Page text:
This study received MREC approval as a ‘no local investigator’ study from Northwest Multi-centre Research Ethics Committee at their meeting of 8 June 2004 (04/MRE08/2)

Competing interests

The authors have stated that there are none


1. Davenport C, Cheng EYL, Kwok YTT, et al. Assessing the diagnostic test accuracy of natriuretic peptides and ECG in the diagnosis of left ventricular systolic dysfunction: a systematic review and meta-analysis. Br J Gen Pract. 2006;56(522):48–56. [PMC free article] [PubMed]
2. Scottish Intercollegiate Guidelines Network. Guidelines for diagnosis and treatment of heart failure due to left ventricular systolic dysfunction. Edinburgh: SIGN; 1999.
3. National Institute for Clinical Excellence. Chronic heart failure: national clinical guideline for diagnosis and management in primary and secondary care. London: NICE; 2003.
4. Jeyaseelan S, Goudie BM, Pringle SD, et al. Agreement between community echocardiography and hospital echocardiography in patients suspected of having left ventricular systolic dysfunction. Postgrad Med J. 2005;81(962):777–779. [PMC free article] [PubMed]
5. Davie AP, Francis CM, Love MP, et al. Value of the electrocardiogram in identifying heart failure due to left ventricular systolic dysfunction. BMJ. 1996;312(7025):222. [PMC free article] [PubMed]
6. Jeyaseelan S, Struthers AD, Goudie BM, et al. The accuracy of ECG screening by general practitioners and by ECG machine interpretation in selecting suspected heart failure patients for echocardiography. Br J Cardiol. 2006;13(3):216–218.
7. Lindsay MM, Goodfield NER, Hogg KJ, et al. Optimising direct access ECHO referral in suspected heart failure. Scott Med J. 2000;45(2):43–44. [PubMed]
8. Ng LL, Loke I, Davies JE, et al. Identification of previously undiagnosed left ventricular systolic dysfunction: community screening using natriuretic peptides and electrocardiography. Eur J Heart Fail. 2003;5(6):775–782. [PubMed]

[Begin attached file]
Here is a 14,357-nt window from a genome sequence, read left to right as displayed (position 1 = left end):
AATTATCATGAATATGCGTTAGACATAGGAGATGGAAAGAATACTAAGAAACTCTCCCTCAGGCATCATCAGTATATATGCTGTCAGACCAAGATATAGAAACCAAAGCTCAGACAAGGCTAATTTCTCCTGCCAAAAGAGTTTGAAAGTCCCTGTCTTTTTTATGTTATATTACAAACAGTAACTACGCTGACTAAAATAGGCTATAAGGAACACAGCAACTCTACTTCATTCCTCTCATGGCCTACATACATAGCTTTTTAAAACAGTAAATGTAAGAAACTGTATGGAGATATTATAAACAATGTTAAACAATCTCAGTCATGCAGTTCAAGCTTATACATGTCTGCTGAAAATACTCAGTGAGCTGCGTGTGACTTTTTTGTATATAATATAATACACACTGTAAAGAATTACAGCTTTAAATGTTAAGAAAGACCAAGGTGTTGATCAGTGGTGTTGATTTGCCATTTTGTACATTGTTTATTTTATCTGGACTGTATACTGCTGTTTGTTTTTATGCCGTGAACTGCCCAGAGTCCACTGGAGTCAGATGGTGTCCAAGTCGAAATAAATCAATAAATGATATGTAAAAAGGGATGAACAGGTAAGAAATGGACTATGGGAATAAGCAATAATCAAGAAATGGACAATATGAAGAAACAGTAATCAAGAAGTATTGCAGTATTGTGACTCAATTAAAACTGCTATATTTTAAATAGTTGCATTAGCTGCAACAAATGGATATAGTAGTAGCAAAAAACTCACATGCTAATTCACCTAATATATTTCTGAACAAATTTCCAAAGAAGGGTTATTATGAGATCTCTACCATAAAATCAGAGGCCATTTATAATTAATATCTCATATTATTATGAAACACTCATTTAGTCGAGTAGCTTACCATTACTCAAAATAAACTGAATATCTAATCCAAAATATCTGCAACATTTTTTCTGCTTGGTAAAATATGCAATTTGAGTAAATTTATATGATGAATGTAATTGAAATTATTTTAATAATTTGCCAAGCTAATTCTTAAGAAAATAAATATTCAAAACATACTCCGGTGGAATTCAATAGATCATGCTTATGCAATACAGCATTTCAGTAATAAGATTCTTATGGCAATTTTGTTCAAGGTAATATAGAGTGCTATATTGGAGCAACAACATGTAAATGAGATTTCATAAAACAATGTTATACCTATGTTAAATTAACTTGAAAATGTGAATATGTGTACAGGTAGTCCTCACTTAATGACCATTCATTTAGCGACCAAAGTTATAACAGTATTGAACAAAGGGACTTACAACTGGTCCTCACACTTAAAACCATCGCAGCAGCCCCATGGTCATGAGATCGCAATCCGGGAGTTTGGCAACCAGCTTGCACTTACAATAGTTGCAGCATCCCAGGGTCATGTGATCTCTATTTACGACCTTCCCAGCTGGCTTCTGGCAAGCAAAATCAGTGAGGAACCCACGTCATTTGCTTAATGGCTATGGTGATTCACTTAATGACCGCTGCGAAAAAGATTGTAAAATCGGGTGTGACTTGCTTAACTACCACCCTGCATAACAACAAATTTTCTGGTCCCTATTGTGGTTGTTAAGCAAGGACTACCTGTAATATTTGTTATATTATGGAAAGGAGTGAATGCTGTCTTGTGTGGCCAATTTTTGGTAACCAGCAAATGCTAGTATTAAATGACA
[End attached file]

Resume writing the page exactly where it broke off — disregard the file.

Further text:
9. Gillespie ND, McNeil G, Pringle T, et al. Cross-sectional study of contribution of clinical assessment and simple cardiac investigations to diagnosis of left ventricular systolic dysfunction in patients admitted with acute dyspnoea. BMJ. 1997;314(7085):936–940. [PMC free article] [PubMed]
10. Hutcheon SD, Gillespie ND, Struthers AD, et al. B-type natriuretic peptide in the diagnosis of cardiac disease in elderly day hospital patients. Age Ageing. 2002;31(4):295–301. [PubMed]
11. Sandler DA, Steeds RP, Hadfield JW. Open access to echocardiography for general practitioners in North Derbyshire. Br J Cardiol. 2000;7:94–100.
12. Houghton AR, Sparrow NJ, Toms E, et al. Should general practitioners use the electrocardiogram to select patients with suspected heart failure for echocardiography? Int J Cardiol. 1997;62(1):31–36. [PubMed]
13. Craig J, Bradbury I, Cummins E, et al. The use of B-type natriuretic peptides (BNP and NT-proBNP) in the investigation of patients with suspected heart failure. Edinburgh: NHS Quality Improvement Scotland; 2005. Health Technology Assessment Report 6 – May 2005.
14. Fuat A, Murphy JJ, Hungin APS, et al. The diagnostic accuracy and utility of a B-type natriuretic peptide test in a community population of patients with suspected heart failure. Br J Gen Pract. 2006;56(526):327–333. [PMC free article] [PubMed]

Articles from The British Journal of General Practice are provided here courtesy of Royal College of General Practitioners